Using someone else’s prescription medicine is a lot like playing a game of chance – you might get away unscathed, and then again you might not. Just because we see prescription medicines advertised on TV doesn’t mean they are safe for everyone. There are good reasons why you can’t buy them over the counter.
A physician takes many factors into account before prescribing a medication for you, including your current condition, your past medical history, your other medications and the likely risks and benefits of the drug to you as an individual. After making this decision, they will then explain how to take the medication, when to take it, how much and how long to take it, what else you can and can’t take with it, and what to expect after you take it – both the good and the bad. After all that you’ll then get an information sheet at the pharmacy giving you all these details and more in printed form.
Taking someone else’s prescription medication deprives you of all these considerations and leaves you vulnerable to a host of problems, some of which can be life threatening or even fatal. Here are some reasons why using someone else’s prescription medicine is a bad idea:
- You might not really understand what the drug’s intended uses are or what its typical or atypical effects might be.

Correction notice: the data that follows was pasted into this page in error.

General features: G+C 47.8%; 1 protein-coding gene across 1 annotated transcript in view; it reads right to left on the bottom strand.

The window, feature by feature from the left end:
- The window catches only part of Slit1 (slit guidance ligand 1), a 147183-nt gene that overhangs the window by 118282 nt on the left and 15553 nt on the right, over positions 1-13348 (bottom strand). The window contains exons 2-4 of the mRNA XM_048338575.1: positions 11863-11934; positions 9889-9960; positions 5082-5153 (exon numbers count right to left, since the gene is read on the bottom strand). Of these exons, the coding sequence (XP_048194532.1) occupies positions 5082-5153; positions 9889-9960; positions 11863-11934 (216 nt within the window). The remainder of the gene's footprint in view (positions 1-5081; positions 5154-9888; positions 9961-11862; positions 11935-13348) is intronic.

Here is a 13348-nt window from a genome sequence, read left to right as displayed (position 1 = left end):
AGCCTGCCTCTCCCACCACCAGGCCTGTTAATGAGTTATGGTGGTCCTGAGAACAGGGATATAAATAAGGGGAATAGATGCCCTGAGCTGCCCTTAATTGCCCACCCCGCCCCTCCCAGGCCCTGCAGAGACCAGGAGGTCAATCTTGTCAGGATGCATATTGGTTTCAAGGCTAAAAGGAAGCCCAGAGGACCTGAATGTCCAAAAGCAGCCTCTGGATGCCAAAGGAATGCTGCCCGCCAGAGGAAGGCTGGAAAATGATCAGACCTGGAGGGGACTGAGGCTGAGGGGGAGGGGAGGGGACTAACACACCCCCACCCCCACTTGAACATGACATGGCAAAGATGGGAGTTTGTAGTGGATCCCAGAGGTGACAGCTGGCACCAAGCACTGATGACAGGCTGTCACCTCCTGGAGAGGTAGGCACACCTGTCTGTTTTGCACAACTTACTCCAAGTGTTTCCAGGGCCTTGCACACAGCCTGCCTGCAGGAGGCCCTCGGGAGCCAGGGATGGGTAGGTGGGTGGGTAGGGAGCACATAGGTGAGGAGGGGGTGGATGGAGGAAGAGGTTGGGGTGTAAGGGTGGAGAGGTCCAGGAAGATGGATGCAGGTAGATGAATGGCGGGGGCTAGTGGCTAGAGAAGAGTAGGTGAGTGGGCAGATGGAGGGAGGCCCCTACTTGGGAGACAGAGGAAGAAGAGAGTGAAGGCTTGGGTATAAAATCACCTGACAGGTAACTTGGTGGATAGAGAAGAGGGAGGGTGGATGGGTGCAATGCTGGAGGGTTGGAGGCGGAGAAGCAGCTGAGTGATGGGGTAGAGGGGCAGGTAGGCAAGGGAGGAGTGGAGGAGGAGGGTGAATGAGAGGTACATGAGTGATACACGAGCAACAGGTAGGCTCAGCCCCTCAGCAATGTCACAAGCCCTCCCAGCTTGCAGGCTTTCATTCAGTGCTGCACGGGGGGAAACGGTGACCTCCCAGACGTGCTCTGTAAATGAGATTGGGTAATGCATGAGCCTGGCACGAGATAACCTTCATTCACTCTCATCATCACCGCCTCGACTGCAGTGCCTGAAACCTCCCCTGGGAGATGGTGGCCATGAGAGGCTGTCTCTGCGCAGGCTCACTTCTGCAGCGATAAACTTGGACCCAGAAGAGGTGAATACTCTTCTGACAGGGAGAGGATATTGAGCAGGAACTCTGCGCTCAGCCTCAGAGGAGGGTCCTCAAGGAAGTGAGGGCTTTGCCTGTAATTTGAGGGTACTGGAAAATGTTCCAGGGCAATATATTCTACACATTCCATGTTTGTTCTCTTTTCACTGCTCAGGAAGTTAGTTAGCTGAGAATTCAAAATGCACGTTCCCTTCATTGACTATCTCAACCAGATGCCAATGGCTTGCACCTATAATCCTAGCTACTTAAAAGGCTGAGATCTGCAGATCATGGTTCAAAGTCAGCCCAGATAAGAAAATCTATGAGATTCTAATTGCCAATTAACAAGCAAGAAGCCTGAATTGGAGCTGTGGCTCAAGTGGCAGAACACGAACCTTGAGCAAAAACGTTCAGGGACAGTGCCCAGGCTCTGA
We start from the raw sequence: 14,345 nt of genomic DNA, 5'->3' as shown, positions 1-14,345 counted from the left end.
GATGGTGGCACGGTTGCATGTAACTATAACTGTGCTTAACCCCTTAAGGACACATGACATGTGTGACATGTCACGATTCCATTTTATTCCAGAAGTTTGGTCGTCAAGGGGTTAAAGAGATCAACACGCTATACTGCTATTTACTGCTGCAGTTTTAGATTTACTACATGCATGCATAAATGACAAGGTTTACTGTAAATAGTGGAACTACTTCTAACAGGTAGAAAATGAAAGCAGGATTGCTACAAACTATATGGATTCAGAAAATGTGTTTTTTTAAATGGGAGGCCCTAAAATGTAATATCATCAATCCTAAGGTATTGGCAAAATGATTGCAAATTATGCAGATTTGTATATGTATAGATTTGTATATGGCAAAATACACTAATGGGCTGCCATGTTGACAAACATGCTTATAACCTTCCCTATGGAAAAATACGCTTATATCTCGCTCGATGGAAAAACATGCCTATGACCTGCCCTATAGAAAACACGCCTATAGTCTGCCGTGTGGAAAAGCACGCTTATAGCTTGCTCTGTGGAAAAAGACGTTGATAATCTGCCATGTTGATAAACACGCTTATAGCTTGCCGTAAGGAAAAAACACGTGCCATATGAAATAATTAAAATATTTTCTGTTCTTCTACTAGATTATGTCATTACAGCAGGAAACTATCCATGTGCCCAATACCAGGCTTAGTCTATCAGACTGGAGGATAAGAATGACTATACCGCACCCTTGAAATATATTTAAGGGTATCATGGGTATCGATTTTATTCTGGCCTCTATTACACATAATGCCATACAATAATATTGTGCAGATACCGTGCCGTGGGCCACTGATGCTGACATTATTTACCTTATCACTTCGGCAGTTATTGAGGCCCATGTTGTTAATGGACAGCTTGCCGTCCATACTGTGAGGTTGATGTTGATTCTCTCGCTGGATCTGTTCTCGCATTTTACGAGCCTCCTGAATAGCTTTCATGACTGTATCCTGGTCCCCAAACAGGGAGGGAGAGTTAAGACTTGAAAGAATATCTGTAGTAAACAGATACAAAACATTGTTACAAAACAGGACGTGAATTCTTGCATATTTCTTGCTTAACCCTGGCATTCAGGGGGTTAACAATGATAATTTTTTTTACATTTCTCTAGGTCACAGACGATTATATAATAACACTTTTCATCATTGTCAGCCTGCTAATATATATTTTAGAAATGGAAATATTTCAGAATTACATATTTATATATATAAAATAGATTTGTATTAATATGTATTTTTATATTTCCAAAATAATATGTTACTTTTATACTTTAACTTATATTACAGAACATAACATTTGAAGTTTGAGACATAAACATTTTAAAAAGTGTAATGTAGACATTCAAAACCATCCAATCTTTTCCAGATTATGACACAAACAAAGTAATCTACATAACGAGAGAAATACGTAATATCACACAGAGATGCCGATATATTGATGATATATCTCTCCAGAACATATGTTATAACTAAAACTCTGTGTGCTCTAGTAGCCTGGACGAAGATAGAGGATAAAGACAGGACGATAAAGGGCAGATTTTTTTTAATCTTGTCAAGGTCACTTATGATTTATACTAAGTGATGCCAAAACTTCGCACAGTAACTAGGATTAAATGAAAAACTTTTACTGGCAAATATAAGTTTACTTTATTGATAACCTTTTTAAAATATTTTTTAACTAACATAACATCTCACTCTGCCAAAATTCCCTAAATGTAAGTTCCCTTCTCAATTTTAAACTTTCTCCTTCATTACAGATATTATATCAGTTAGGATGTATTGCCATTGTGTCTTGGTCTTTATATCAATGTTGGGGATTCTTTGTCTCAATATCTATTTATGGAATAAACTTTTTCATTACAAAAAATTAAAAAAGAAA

- Because of similarities in medication names it could be a completely different drug than what you think it is.
- You might not know or understand the drug’s potential short- or long-term side effects and either not be prepared for them or not recognize their occurrence.
- The drug might be harmful for someone with your particular medical condition, and your doctor would never have prescribed it for you.
- You might not know whether the medication should or shouldn’t be taken with food or whether it’s OK to combine it with alcohol.
- You might already be taking another drug that could negatively interact with this one.
- Taking the drug without a proper diagnosis could mask symptoms of your underlying condition, which could be getting worse.
- It could be the wrong dose for your particular body size or weight.
- The dose might be way too high for you because for some medications you need to build up to that dose gradually by taking lower doses at first and slowly increasing them (called titration).
- You might be allergic to the drug or its components.
- You might have either liver or kidney dysfunction and not be able to eliminate the medication properly, allowing it to build up to toxic levels.
- You might need to take other drugs along with it to prevent side effects.
- The drug could be past its expiration date.
- Although it may say one thing on the label, it’s possible the person already used all those pills and is storing something completely different in there. If you do have an unexpected serious reaction, no one will know what you’ve taken, least of all your own doctor, which could delay needed treatment for your emergency situation.
Sharing medications is usually done with the best intentions. It’s tempting to share prescriptions with friends or family members to help relieve their symptoms, make them feel better and save money. The bottom line is, doing so can result in serious, even fatal consequences. Sharing medications is never a good idea.
Lexie Lindner, Pharm D, is a pharmacist at Mount Nittany Medical Center.
This article orginally appeared in the Centre Daily Times